Trump says he re­grets of­fend­ing peo­ple with how he speaks Naked Trump leaves New York in gig­gles

Chronicle (Zimbabwe) - - Worldwide -

CHAR­LOTTE — Don­ald Trump made a rare act of con­tri­tion on Thurs­day, say­ing he re­gret­ted of­fend­ing peo­ple with his harsh way of speak­ing.

The Repub­li­can nom­i­nee made the ges­ture at his first rally since or­der­ing a shakeup in his cam­paign to save his strug­gling White House bid.

“Some­times in the heat of de­bate and speak­ing on a mul­ti­tude of is­sues, you don’t choose the right words or you say the wrong thing,” Trump told a rally in Char­lotte, North Carolina.

“I have done that. And be­lieve it or not, I re­gret it,” he said, draw­ing laughs and ap­plause from the crowd. “I do re­gret it. Par­tic­u­larly where it may have caused per­sonal pain.”

He added: “Too much is at stake for us to be con­sumed with these is­sues, but one thing, I can prom­ise you this: I will al­ways tell you the truth.”

The New York bil­lion­aire’s mul­ti­ple self-in­flicted wounds of late have left him trail­ing in vir­tu­ally ev­ery bat­tle­ground state. One of the big­gest mis­steps was clash­ing re­peat­edly with the par­ents of an Army cap­tain killed in Iraq.

Crit­ics ac­cused him last week of in­cit­ing vi­o­lence against his Demo­cratic op­po­nent Hil­lary Clin­ton in a re­mark about the right to bear arms, and me­dia re­ports have swirled about a cam­paign in cri­sis and a can­di­date ap­par­ently in­ca­pable of reel­ing in crass re­marks.

Clin­ton leads Trump 47 per­cent to 41.2 per­cent, ac­cord­ing to the Real Clear Pol­i­tics polling aver­age, fol­low­ing weeks of er­rors that have alien­ated es­tab­lish­ment Repub­li­cans and seen his own sup­port­ers tear their hair out.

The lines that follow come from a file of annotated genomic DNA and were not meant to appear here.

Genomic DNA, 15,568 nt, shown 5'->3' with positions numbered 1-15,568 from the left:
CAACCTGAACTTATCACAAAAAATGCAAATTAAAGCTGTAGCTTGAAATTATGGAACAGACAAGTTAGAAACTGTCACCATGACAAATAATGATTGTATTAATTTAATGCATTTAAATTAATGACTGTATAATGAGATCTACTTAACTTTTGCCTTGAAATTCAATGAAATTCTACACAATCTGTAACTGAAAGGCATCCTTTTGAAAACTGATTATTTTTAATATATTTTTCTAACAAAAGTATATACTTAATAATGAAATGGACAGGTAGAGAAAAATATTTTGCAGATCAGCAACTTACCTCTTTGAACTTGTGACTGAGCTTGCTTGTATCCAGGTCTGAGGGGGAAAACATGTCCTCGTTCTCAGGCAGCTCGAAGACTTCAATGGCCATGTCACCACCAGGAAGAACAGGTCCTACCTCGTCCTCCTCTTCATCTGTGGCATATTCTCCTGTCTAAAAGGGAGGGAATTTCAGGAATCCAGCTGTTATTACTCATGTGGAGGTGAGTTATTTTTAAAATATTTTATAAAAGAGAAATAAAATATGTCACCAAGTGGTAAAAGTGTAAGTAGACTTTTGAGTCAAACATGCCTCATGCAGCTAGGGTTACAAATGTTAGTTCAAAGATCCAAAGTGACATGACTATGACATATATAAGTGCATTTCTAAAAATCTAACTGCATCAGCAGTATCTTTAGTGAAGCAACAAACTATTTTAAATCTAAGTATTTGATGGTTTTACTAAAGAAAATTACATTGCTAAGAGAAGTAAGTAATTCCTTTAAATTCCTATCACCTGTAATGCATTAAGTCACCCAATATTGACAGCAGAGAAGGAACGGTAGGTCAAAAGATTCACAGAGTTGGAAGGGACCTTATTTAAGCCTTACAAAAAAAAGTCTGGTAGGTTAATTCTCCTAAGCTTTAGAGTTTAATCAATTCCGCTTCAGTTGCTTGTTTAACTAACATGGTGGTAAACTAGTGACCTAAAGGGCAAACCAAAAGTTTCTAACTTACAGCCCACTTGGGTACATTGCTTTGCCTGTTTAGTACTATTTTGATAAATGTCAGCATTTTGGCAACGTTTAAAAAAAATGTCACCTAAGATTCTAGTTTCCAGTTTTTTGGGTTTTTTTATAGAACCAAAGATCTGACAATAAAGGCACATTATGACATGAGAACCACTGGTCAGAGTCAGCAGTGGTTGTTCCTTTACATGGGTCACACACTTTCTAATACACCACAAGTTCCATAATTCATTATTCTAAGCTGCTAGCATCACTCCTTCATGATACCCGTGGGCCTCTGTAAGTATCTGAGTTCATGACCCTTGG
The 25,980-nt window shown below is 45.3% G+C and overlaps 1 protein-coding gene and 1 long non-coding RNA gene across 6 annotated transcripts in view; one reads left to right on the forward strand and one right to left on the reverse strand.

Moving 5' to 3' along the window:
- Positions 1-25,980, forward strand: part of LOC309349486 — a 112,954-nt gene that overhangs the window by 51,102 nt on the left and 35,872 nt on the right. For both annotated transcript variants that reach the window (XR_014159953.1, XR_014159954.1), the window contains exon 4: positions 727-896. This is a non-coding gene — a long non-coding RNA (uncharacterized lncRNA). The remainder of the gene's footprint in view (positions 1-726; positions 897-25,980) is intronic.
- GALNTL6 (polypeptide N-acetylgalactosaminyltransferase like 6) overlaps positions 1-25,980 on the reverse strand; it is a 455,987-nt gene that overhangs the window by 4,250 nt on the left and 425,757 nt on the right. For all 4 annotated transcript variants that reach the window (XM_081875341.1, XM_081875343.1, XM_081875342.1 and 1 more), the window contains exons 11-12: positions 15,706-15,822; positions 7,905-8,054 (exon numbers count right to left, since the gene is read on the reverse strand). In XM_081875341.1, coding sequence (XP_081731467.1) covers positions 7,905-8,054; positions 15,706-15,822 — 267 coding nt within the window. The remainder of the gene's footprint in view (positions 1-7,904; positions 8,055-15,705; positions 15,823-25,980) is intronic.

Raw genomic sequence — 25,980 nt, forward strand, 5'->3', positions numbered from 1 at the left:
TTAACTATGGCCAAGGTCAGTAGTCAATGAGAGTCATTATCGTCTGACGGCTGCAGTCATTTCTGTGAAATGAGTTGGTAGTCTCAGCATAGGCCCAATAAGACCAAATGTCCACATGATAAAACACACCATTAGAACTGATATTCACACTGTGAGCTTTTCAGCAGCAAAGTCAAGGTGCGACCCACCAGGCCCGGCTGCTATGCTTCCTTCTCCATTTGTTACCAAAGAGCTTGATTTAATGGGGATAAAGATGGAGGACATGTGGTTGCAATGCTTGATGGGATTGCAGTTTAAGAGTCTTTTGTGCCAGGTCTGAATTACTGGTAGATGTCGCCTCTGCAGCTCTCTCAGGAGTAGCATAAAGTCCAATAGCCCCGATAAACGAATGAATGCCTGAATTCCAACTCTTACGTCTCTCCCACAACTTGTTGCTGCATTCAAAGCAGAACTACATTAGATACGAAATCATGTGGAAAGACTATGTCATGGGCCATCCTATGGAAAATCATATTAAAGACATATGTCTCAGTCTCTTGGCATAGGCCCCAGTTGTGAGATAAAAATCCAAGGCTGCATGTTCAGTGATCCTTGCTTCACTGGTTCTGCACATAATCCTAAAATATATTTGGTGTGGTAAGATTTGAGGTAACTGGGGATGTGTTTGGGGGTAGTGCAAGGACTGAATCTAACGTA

On Wed­nes­day, Trump ap­pointed right-wing news ex­ec­u­tive Stephen Ban­non as cam­paign CEO and pro­moted poll­ster Kellyanne Con­way to cam­paign man­ager.

The change was seen as a de­mo­tion for cam­paign chair­man Paul Manafort, who has been push­ing Trump to, among other NEW YORK — A naked statue of Don­ald Trump, com­plete with bulging belly and elab­o­rate yel­low hair, caused laugh­ter and mer­ri­ment in New York on Thurs­day un­til it was de­mol­ished by park war­dens.

Hands clasped across am­ple belly, the sculp­ture was un­veiled in Union Square, gaz­ing out across a busy street with an en­graved plaque say­ing “The Em­peror Has No Balls,” wit­nesses said.

Four other naked Trump stat­ues ap­peared on Thurs­day in Los An­ge­les, San Fran­cisco, Seat­tle and Ohio, ac­cord­ing to so­cial me­dia posts. In­de­cline, a Cal­i­for­nia-based com­pany, re­leased a video on its web­site show­ing naked stat­ues of the con­tro­ver­sial Repub­li­can pres­i­den­tial nom­i­nee be­ing made.

But New York’s depart­ment of parks and recre­ation

changes, use a teleprompter when he gives speeches as a way to stay on mes­sage —and not ad-lib him­self into say­ing some­thing of­fen­sive or wrong.

Ban­non’s Bre­it­bart News web­site is vir­u­lently anti-Clin­ton and his ap­point­ment was seen as Trump’s way of thumb­ing his nose at Repub­li­can lead­ers who have been urg­ing him to tone down the shoot-from-the-hip style of speech he used ef­fec­tively in the pri­maries.

On Thurs­day, Trump did speak with a teleprompter and veered from the in­vis­i­ble screens only to ham­mer away at a given point he wanted to make.